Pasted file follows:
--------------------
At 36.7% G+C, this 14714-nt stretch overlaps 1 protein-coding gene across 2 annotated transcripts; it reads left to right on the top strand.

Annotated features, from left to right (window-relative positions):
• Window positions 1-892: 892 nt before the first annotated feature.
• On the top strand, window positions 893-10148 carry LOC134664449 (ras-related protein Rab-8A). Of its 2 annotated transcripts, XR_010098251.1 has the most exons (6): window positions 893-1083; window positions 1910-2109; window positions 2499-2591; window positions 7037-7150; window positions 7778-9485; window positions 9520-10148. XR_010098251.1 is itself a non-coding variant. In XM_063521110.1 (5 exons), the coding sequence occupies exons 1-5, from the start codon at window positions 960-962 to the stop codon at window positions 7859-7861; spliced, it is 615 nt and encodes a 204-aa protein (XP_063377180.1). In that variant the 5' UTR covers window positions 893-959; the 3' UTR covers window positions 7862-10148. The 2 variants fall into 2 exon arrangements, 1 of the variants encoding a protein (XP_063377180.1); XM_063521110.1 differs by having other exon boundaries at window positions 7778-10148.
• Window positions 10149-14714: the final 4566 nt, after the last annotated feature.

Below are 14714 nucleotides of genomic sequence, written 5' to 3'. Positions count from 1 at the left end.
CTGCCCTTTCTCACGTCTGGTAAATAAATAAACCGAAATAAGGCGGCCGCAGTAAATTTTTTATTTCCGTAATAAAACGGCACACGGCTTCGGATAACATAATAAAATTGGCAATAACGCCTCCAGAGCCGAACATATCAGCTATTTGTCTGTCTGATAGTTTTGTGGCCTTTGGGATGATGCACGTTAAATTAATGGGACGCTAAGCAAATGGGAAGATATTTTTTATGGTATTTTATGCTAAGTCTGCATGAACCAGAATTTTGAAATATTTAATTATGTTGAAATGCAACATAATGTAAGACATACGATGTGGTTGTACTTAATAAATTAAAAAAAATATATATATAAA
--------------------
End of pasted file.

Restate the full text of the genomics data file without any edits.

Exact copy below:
At 36.7% G+C, this 14714-nt stretch overlaps 1 protein-coding gene across 2 annotated transcripts; it reads left to right on the top strand.

Annotated features, from left to right (window-relative positions):
• Window positions 1-892: 892 nt before the first annotated feature.
• On the top strand, window positions 893-10148 carry LOC134664449 (ras-related protein Rab-8A). Of its 2 annotated transcripts, XR_010098251.1 has the most exons (6): window positions 893-1083; window positions 1910-2109; window positions 2499-2591; window positions 7037-7150; window positions 7778-9485; window positions 9520-10148. XR_010098251.1 is itself a non-coding variant. In XM_063521110.1 (5 exons), the coding sequence occupies exons 1-5, from the start codon at window positions 960-962 to the stop codon at window positions 7859-7861; spliced, it is 615 nt and encodes a 204-aa protein (XP_063377180.1). In that variant the 5' UTR covers window positions 893-959; the 3' UTR covers window positions 7862-10148. The 2 variants fall into 2 exon arrangements, 1 of the variants encoding a protein (XP_063377180.1); XM_063521110.1 differs by having other exon boundaries at window positions 7778-10148.
• Window positions 10149-14714: the final 4566 nt, after the last annotated feature.

Below are 14714 nucleotides of genomic sequence, written 5' to 3'. Positions count from 1 at the left end.
CTGCCCTTTCTCACGTCTGGTAAATAAATAAACCGAAATAAGGCGGCCGCAGTAAATTTTTTATTTCCGTAATAAAACGGCACACGGCTTCGGATAACATAATAAAATTGGCAATAACGCCTCCAGAGCCGAACATATCAGCTATTTGTCTGTCTGATAGTTTTGTGGCCTTTGGGATGATGCACGTTAAATTAATGGGACGCTAAGCAAATGGGAAGATATTTTTTATGGTATTTTATGCTAAGTCTGCATGAACCAGAATTTTGAAATATTTAATTATGTTGAAATGCAACATAATGTAAGACATACGATGTGGTTGTACTTAATAAATTAAAAAAAATATATATATAAA